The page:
Illinois Gov. Bruce Rauner's state corrections director, who took over a crowded prison system just two months ago, has resigned, officials confirmed Friday.
The governor's office gave no reason for the premature departure of Donald Stolworthy, named to the $150,228-a-year job on March 9.
"At our request, he has agreed to help during the transition period to continue our transformation of the Department of Corrections while we identify the leader that will succeed him," Rauner spokeswoman Catherine Kelly said in a statement.
Corrections Department spokeswoman Nicole Wilson said Stolworthy was "not available" for an interview Friday. She referred questions to Kelly.
The 54-year-old Stolworthy, put in charge of penitentiaries designed for 32,000 prisoners but which hold 48,000, had come from the U.S. State Department's Bureau of International Narcotics and Law Enforcement Affairs, where he assessed foreign prison systems and guided senior administration officials.
Stolworthy raised some eyebrows early on with a memo that said sick-time and overtime rules governing union employees were leading to unreasonable costs. The Springfield Bureau of Lee Enterprises newspapers reported in April that Stolworthy said contracts with bargaining units — such as the American Federation of State, County and Municipal Employees — contribute to "many of the ills" in the agency.
With a budget of over $1 billion, the agency beset by legal actions over health care and mental health treatment and continued criticism of inmates conditions must deal with the same bleak financial picture that all state government faces.
Rauner and the General Assembly are entering the final week of the spring legislative session without agreement on a budget plan that faces a possible $6 billion deficit.
"There's no money, and the cuts they may have to make they may not want to," Sen. David Luechtefeld, a southern Illinois Republican whose constituency includes thousands of prison workers, said of Rauner's cabinet. "Being a director right now is really difficult because you know that likely you're going to have to make a lot of cuts that you may not want to make."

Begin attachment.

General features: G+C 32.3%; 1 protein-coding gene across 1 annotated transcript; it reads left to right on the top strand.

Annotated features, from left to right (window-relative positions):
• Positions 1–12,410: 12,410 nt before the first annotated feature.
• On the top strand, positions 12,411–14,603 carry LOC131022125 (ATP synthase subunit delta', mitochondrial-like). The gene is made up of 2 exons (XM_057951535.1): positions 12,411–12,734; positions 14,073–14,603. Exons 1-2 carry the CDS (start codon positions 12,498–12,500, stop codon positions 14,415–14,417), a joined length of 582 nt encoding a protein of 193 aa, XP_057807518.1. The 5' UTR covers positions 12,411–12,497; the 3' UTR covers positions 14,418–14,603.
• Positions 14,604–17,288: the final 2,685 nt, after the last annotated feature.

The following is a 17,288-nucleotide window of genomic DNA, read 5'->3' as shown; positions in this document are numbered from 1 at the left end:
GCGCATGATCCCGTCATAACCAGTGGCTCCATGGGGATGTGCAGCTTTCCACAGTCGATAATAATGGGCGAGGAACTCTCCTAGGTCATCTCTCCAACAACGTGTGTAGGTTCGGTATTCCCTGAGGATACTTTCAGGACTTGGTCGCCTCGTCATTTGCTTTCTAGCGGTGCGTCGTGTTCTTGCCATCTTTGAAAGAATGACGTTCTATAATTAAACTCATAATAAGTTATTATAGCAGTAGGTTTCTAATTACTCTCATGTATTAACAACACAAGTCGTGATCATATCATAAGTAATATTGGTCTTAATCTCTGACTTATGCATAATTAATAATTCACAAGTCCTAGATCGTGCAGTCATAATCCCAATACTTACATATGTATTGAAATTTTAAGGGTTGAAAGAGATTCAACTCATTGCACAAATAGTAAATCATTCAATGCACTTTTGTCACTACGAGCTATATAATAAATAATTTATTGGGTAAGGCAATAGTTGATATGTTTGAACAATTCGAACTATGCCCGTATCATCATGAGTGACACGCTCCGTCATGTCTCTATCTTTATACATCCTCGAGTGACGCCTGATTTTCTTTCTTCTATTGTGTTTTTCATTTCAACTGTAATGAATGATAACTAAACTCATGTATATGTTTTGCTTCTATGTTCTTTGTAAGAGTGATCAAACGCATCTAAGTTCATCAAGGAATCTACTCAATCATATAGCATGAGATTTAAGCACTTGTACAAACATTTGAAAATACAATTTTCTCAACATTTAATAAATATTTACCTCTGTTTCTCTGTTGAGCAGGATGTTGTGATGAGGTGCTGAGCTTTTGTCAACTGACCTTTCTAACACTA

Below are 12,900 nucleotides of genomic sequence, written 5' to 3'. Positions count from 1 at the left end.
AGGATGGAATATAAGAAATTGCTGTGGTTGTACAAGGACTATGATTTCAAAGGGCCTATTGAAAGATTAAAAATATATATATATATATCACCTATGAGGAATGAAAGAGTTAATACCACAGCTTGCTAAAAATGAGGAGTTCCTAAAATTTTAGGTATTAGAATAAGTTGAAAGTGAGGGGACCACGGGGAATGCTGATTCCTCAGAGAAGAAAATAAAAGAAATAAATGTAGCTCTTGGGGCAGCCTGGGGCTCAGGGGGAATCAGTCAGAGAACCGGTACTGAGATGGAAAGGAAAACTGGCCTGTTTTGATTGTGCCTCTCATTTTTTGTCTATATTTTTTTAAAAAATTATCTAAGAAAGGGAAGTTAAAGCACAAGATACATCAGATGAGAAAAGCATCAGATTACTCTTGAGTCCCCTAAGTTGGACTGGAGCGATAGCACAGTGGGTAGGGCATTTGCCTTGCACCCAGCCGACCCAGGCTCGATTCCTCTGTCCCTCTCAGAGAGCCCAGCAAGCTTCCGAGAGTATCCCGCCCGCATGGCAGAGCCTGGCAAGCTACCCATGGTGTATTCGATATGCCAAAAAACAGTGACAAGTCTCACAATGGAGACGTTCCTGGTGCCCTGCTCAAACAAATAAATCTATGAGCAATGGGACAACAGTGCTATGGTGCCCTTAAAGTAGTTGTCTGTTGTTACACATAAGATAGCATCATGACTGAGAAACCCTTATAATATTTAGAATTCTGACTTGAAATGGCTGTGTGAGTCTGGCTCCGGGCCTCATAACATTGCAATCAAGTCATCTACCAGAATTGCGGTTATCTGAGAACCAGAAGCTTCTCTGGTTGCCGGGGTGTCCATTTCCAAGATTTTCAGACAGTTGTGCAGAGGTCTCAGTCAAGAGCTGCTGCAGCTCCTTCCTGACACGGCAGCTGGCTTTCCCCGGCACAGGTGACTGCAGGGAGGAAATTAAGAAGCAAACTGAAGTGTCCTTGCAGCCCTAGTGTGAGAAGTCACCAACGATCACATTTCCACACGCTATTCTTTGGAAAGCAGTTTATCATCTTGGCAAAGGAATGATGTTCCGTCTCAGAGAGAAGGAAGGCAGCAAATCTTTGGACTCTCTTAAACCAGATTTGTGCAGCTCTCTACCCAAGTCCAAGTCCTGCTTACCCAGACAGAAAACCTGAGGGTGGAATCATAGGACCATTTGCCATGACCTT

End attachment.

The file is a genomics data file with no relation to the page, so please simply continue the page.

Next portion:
Filling the position requires the advice and consent of the Senate. Stolworthy had not been confirmed, but Sen. Andy Manar, a Bunker Hill Democrat who is vice chairman of the Executive Appointments Committee, knew of no reason why it would have hit any snags. While he had not spoken to Stolworthy, Manar said the acting director had contacted him, but they'd not yet set an appointment.
Luechtefeld says another transition "slows the process down," and Manar said the agency needs "stability" soon.
AFSCME reacted to the Stolworthy memo by pointing out there wouldn't be so much overtime pay if there were more staff members. There were 16,200 employees in June 2000 compared to 11,200 in February, according to state figures maintained by The Associated Press. The union said on Friday it's also eager for a permanent chief.
"All employees of the state prison system work around the clock to keep Illinois communities safe," AFSCME spokesman Anders Lindall said in a statement. "They deserve — and all Illinoisans should demand — committed, professional leadership of the Department of Corrections that is never subject to political influence."